City budget process is day-to-day

‘When the state doesn’t have a plan, how can we have a plan?’

With two meetings scheduled to take place before the Board of Aldermen accept a budget and tax rate on May 25, board President John Anglace said it hasn’t reached a decision yet because of the uncertainty at the state level.  

“How could anyone have a plan? When the state doesn’t have a plan, how can we have a plan?” said Anglace. “When you’re forced to make a decision, you make the best one you can make at the moment.”

Before the meeting, both Alderman Anthony Simonetti and Anglace said they were hoping to hear more input from the public because of the possibility that people could have useful insight to put toward finalizing a budget.

One of only two residents to attend the public hearing, Judson Crawford said he respected the Board of Aldermen and the Board of Apportionment and Taxation’s efforts put toward creating a city budget. Crawford said he also appreciated both boards’ supporting the Board of Education.

“The board has a very, very difficult decision to make,” said Crawford. “When the state figures are changing daily and even when you make a recommendation, it could be completely wrong 24 hours later.”

Alderman Jack Finn said he’s hopeful the small public turnout was because the residents trust the “city fathers” to create a budget that best serves the city. He also said he would like to see the city fully fund the Board of Education.

Funding the city’s Board of Ed

Anglace said the mayor didn’t address the issue of how much money to give the Board of Education in his recommendation because of the ongoing deliberations at the state level.

“The uncertainties at the state level that were in existence at the time the mayor made his recommendation are worse now than they were then. The state is now talking not about taking $3.8 million from us in Education Cost Sharing, they’re talking about taking the whole $5.8 million away. … They’re just out of their minds up there. We’re going to have to set a budget come the 25th because we have to get tax bills out.”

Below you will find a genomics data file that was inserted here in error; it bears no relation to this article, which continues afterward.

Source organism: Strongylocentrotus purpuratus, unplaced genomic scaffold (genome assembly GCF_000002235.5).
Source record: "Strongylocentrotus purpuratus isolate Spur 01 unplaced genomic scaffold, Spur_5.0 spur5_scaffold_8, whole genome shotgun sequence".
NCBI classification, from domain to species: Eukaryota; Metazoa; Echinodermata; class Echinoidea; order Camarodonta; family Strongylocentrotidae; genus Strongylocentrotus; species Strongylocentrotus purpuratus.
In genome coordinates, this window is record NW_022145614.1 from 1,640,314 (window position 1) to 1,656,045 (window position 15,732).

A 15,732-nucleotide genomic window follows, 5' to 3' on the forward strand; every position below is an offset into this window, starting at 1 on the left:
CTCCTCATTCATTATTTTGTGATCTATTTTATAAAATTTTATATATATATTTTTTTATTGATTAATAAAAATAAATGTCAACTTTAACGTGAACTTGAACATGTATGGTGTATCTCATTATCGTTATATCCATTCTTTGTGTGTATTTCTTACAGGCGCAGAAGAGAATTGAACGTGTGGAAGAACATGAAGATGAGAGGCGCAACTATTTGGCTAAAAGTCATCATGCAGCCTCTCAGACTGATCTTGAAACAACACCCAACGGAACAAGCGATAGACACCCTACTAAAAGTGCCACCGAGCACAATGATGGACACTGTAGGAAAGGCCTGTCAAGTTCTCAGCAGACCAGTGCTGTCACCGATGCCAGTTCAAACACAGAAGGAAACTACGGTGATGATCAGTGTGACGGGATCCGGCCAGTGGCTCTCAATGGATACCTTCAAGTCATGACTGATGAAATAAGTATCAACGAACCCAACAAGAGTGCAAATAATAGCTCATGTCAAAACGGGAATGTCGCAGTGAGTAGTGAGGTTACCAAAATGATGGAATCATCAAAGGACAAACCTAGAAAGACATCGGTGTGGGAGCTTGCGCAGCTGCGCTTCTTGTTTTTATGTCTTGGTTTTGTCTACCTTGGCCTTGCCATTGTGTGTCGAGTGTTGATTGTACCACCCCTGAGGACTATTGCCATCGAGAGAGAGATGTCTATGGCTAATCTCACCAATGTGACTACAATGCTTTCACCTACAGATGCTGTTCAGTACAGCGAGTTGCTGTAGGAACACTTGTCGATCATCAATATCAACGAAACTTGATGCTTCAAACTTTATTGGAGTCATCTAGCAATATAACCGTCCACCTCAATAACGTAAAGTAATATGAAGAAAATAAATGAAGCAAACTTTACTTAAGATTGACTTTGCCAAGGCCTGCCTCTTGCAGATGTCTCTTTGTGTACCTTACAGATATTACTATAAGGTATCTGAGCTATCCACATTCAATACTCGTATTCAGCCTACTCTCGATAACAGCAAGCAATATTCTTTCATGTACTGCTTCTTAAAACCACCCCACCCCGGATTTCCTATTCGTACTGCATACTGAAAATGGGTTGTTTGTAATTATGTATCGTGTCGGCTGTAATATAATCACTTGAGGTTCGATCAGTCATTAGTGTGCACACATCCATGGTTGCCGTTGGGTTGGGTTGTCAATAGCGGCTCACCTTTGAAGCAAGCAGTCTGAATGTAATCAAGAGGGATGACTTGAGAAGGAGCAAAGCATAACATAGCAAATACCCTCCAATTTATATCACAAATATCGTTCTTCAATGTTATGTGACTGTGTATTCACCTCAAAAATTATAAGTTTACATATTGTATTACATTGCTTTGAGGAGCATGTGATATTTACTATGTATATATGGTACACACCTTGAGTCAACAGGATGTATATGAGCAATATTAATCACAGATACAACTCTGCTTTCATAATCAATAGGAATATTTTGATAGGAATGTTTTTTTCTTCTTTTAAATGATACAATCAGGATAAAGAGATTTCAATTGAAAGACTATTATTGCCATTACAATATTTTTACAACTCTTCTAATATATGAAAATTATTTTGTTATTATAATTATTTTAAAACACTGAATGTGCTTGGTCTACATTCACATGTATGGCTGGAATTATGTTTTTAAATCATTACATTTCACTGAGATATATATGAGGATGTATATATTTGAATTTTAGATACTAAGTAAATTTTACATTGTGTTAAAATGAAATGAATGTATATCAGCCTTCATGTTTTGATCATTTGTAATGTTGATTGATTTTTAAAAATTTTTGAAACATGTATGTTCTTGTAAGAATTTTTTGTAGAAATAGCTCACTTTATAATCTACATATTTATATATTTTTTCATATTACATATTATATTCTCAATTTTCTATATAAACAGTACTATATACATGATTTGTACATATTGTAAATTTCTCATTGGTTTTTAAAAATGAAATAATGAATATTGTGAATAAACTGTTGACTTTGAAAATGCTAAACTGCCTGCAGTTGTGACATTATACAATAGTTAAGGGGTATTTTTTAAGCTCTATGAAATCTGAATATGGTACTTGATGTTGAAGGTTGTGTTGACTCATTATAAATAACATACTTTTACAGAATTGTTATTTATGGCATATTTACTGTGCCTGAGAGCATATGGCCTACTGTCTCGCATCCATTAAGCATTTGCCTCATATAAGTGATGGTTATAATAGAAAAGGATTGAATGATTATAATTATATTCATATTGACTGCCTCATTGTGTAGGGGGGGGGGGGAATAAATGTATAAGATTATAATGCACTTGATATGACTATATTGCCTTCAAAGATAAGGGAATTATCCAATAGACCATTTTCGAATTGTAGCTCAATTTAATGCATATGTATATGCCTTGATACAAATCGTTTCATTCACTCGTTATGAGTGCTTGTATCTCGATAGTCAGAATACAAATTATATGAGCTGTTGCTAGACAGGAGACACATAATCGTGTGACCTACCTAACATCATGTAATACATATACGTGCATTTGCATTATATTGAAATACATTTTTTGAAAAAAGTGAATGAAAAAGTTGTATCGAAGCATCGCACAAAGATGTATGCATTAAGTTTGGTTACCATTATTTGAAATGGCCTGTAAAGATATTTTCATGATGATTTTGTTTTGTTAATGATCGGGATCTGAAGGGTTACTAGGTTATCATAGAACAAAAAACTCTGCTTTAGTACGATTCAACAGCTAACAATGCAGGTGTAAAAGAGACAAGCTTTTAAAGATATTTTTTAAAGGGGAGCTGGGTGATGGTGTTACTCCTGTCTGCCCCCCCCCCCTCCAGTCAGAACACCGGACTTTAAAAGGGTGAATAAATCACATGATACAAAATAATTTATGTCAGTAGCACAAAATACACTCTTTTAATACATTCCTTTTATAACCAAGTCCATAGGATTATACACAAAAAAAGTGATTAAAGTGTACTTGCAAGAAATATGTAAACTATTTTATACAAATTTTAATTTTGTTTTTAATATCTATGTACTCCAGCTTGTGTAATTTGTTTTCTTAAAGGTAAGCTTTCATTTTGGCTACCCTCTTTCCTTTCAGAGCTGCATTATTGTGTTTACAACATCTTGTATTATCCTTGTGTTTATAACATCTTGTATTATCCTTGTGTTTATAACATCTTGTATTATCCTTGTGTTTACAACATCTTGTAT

Mayor Mark Lauretti recommended that the Board of Education operate on the same $70,470,000 budget that was approved last year. The Board of Ed submitted a request for $1.98 million more than what the mayor proposed. The Board of A&T supported an increase of $519,574, which still leaves the BOE short nearly $1.5 million of its request.

Crawford said he hopes the city will be able to fund the BOE’s budget request.

Anglace said the BOE has been very reasonable and the aldermen have appreciated that as they working to finalize the budget.

Getting creative to fill gaps caused by cuts

Alderman Finn said if the city gets its state funding cut, it would have to come up with new ways to balance its budget. He thinks one of the only options is to dig into the city’s surplus, or “rainy day fund.”

“It’s the only idea that comes to me off the top of my head,” said Finn. “You can make a lot of cuts within the city. … Human Resources in Shelton, they’ve returned well over $89,000 last year, and I questioned utilities this year because they returned what I will say is near $300,000 and their answer to me was, ‘Don’t you like a surplus?’ So I said, ‘No, I like to know where we can cut because we’re not spending the money, and if we’re not spending the money, then why are we funding it?’”

Anglace agreed that the city could make more cuts to its departments’ budget requests, but said the city won’t be going into its surplus to fund the gap caused by any state budget cuts.

“You can’t build a recurring budget based on surplus, because you can’t fund it next year,” said Anglace. “I’m like everyone else and am looking at what’s going on day to day”

The Board of Aldermen has asked why people aren’t visiting Hartford to protest, since Shelton is only one of 169 communities in the same predicament.

“I don’t think that’s fair, that since we’re able to save money that we should be forced to use it when the state decides to cut our funding,” said 4rth Ward Alderman Jim Capra. “It’ll only make them think that it’s OK to do every year.”

Public feedback

The other resident to attend the public hearing, Ron Pavluvcik, said he feels the city and specifically Board of Education put forward a reasonable budget, considering all the possibilities of cuts at the state level. Pavluvcik did say that, if possible, he would like to see money allocated for repairs to the Plumb Memorial Library.

“I’d like to see something efficient done with the appearance of the main Plumb Library. Maybe it could be evaluated for the following fiscal year,” said Pavluvcik. “I love the architecture, and the people are great, but it’s getting a little long in the tooth. … The rugs are really in bad shape and there are some missing ceiling tiles.”

Pavluvcik said he thinks the appearance of the Plumb Memorial Library could deter some people from moving to Shelton.